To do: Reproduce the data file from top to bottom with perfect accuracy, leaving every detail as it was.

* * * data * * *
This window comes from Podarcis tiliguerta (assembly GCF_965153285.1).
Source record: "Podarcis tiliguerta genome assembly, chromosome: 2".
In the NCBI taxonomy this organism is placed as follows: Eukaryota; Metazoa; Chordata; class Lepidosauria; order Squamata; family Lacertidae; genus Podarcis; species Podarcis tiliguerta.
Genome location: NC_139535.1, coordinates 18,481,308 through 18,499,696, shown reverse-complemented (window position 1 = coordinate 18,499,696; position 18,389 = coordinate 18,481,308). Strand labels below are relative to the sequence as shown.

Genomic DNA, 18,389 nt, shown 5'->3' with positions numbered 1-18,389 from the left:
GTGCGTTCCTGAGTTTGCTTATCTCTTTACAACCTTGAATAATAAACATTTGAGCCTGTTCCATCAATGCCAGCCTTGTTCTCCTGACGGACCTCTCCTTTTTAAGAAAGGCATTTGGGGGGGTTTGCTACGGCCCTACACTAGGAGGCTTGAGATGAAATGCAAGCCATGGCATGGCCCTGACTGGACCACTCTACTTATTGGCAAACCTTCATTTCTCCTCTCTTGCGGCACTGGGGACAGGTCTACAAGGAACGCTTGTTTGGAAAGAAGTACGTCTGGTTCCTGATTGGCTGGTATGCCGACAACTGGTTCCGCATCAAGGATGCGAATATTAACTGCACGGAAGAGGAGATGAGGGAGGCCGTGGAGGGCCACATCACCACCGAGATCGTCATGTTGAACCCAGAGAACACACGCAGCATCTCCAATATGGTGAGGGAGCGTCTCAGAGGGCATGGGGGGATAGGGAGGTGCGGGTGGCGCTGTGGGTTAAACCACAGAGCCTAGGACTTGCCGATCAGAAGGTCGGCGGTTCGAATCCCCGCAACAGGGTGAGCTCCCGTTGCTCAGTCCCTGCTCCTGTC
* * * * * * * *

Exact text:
This window comes from Podarcis tiliguerta (assembly GCF_965153285.1).
Source record: "Podarcis tiliguerta genome assembly, chromosome: 2".
In the NCBI taxonomy this organism is placed as follows: Eukaryota; Metazoa; Chordata; class Lepidosauria; order Squamata; family Lacertidae; genus Podarcis; species Podarcis tiliguerta.
Genome location: NC_139535.1, coordinates 18,481,308 through 18,499,696, shown reverse-complemented (window position 1 = coordinate 18,499,696; position 18,389 = coordinate 18,481,308). Strand labels below are relative to the sequence as shown.

Genomic DNA, 18,389 nt, shown 5'->3' with positions numbered 1-18,389 from the left:
GTGCGTTCCTGAGTTTGCTTATCTCTTTACAACCTTGAATAATAAACATTTGAGCCTGTTCCATCAATGCCAGCCTTGTTCTCCTGACGGACCTCTCCTTTTTAAGAAAGGCATTTGGGGGGGTTTGCTACGGCCCTACACTAGGAGGCTTGAGATGAAATGCAAGCCATGGCATGGCCCTGACTGGACCACTCTACTTATTGGCAAACCTTCATTTCTCCTCTCTTGCGGCACTGGGGACAGGTCTACAAGGAACGCTTGTTTGGAAAGAAGTACGTCTGGTTCCTGATTGGCTGGTATGCCGACAACTGGTTCCGCATCAAGGATGCGAATATTAACTGCACGGAAGAGGAGATGAGGGAGGCCGTGGAGGGCCACATCACCACCGAGATCGTCATGTTGAACCCAGAGAACACACGCAGCATCTCCAATATGGTGAGGGAGCGTCTCAGAGGGCATGGGGGGATAGGGAGGTGCGGGTGGCGCTGTGGGTTAAACCACAGAGCCTAGGACTTGCCGATCAGAAGGTCGGCGGTTCGAATCCCCGCAACAGGGTGAGCTCCCGTTGCTCAGTCCCTGCTCCTGTC